The Turkish Coalition of America remembers a great Turkish American, Ahmet Ertegun (1923-2006) , whose life and contributions to American life was recently celebrated in a PBS documentary, as part of the PBS American Masters series, titled “Atlantic Records: The House that Ahmet Built.”
Ertegun, called "the greatest record man of all time” made indelible contributions to the worldwide promotion of African American music and American popular culture. He also made countless friends for Turkey in his never-ending efforts to create bridges of friendship between Turkey and the United States. He was founder and chairman of the American Turkish Society in New York, one of the oldest Turkish American organizations in the United States.
A young Turk - literally - with an immigrant's passion for the music he heard in the rigidly segregated Washington, D.C. nightclubs of the 1940s, Ertegun recognized that "all popular music stems from black music, be it jazz or rock n' roll or rap." Ertegun's love of American black music led him to found Atlantic Records in 1947. For nearly five decades, Ertegun wrote and produced music, defined careers and changed lives.
Ahmet Ertegun's contributions to American society go beyond music. He and his brother Neshui helped break down racial and ethnic barriers in the nation's capital by organizing the first integrated jazz concert at the Jewish Community Center in the 1940s. They had originally planned to hold their concert at the National Press Club but space was denied to them when Press Club officials learned that the concert was open to African Americans. Ahmet's father, who was the Turkish ambassador to the United States at the time, shared his sons' passion for music and opened the Turkish Embassy for many jazz sessions to both blacks and whites alike--a direct challenge to segregation.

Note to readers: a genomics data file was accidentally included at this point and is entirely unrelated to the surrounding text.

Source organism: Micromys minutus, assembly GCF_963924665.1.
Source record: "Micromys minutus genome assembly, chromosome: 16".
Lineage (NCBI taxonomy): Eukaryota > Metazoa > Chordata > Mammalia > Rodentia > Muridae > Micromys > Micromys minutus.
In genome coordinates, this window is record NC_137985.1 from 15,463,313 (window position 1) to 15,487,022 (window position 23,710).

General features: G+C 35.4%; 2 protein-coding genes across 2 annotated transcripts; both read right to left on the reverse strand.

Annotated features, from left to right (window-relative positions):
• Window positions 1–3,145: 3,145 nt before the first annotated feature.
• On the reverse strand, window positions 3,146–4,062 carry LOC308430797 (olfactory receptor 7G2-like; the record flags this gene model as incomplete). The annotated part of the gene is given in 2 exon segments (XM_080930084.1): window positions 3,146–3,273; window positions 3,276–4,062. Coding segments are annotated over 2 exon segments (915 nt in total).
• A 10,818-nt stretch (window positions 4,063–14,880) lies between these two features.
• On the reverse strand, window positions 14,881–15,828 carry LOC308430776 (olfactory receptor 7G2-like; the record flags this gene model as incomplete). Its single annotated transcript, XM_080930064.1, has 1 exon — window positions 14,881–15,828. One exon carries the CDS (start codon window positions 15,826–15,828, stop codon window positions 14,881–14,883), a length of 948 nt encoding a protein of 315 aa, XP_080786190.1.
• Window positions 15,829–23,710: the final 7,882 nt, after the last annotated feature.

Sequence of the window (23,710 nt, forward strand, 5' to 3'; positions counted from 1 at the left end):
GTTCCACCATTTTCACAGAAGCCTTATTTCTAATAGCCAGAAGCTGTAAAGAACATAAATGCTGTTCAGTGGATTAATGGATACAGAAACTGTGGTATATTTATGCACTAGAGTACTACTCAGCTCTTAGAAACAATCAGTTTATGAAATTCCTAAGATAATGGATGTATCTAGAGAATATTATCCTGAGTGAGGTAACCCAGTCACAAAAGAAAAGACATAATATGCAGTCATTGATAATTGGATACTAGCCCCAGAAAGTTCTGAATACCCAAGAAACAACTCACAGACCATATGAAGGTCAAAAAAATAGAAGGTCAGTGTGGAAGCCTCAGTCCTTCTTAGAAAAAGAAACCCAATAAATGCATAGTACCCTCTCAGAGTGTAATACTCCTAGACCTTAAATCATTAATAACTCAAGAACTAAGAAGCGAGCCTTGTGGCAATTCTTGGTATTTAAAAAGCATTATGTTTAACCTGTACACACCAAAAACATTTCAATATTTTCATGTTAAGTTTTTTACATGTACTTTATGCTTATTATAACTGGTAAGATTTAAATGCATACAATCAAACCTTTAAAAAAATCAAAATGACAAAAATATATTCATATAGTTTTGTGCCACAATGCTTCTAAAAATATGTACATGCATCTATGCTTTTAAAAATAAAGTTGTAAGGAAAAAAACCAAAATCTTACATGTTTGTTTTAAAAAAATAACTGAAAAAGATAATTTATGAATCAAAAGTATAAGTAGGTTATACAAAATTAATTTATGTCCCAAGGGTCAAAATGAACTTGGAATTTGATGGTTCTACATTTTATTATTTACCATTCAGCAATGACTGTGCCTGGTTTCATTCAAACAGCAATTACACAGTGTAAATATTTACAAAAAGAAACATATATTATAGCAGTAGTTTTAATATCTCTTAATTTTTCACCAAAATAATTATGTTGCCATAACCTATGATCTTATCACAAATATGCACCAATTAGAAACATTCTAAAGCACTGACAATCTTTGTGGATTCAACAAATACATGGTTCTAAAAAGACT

Ertegun also became a trustee of several charitable organizations, including the Rhythm & Blues Foundation, to which Atlantic contributed $1.5m to help R&B singers and players to recover their royalties. He also was also a founder of the Rock and Roll Hall of Fame and Museum, whose main exhibition hall is named after him. Ertegun was recipient of several Grammy awards and also awarded the Grammy President’s Icon Award in 2005.
He was also honored as a "Living Legend" by the Library of Congress.